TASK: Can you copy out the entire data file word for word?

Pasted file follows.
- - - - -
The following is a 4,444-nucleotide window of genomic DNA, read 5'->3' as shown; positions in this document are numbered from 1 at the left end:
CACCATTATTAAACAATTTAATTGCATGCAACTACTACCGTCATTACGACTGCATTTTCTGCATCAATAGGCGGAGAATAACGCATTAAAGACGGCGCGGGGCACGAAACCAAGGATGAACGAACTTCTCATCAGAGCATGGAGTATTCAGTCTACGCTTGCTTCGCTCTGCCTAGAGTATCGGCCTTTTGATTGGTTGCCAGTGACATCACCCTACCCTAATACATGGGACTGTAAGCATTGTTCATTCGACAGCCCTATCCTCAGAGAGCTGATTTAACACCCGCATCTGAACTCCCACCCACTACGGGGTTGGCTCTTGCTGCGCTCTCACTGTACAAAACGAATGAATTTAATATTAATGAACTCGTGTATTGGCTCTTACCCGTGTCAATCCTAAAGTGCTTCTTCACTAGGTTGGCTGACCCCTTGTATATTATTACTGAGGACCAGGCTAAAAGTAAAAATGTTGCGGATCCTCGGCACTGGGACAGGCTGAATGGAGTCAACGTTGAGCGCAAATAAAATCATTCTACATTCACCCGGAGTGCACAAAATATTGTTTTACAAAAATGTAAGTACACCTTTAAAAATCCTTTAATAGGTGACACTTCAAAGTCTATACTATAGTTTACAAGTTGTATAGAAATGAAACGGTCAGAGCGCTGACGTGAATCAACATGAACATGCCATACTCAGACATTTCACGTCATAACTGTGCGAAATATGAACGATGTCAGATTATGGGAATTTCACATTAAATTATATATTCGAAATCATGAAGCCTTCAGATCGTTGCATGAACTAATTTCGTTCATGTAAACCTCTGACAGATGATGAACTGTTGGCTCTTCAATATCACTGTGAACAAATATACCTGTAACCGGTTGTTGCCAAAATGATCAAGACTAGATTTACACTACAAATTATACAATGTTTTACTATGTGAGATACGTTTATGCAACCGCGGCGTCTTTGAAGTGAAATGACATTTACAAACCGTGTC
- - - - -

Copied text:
The following is a 4,444-nucleotide window of genomic DNA, read 5'->3' as shown; positions in this document are numbered from 1 at the left end:
CACCATTATTAAACAATTTAATTGCATGCAACTACTACCGTCATTACGACTGCATTTTCTGCATCAATAGGCGGAGAATAACGCATTAAAGACGGCGCGGGGCACGAAACCAAGGATGAACGAACTTCTCATCAGAGCATGGAGTATTCAGTCTACGCTTGCTTCGCTCTGCCTAGAGTATCGGCCTTTTGATTGGTTGCCAGTGACATCACCCTACCCTAATACATGGGACTGTAAGCATTGTTCATTCGACAGCCCTATCCTCAGAGAGCTGATTTAACACCCGCATCTGAACTCCCACCCACTACGGGGTTGGCTCTTGCTGCGCTCTCACTGTACAAAACGAATGAATTTAATATTAATGAACTCGTGTATTGGCTCTTACCCGTGTCAATCCTAAAGTGCTTCTTCACTAGGTTGGCTGACCCCTTGTATATTATTACTGAGGACCAGGCTAAAAGTAAAAATGTTGCGGATCCTCGGCACTGGGACAGGCTGAATGGAGTCAACGTTGAGCGCAAATAAAATCATTCTACATTCACCCGGAGTGCACAAAATATTGTTTTACAAAAATGTAAGTACACCTTTAAAAATCCTTTAATAGGTGACACTTCAAAGTCTATACTATAGTTTACAAGTTGTATAGAAATGAAACGGTCAGAGCGCTGACGTGAATCAACATGAACATGCCATACTCAGACATTTCACGTCATAACTGTGCGAAATATGAACGATGTCAGATTATGGGAATTTCACATTAAATTATATATTCGAAATCATGAAGCCTTCAGATCGTTGCATGAACTAATTTCGTTCATGTAAACCTCTGACAGATGATGAACTGTTGGCTCTTCAATATCACTGTGAACAAATATACCTGTAACCGGTTGTTGCCAAAATGATCAAGACTAGATTTACACTACAAATTATACAATGTTTTACTATGTGAGATACGTTTATGCAACCGCGGCGTCTTTGAAGTGAAATGACATTTACAAACCGTGTC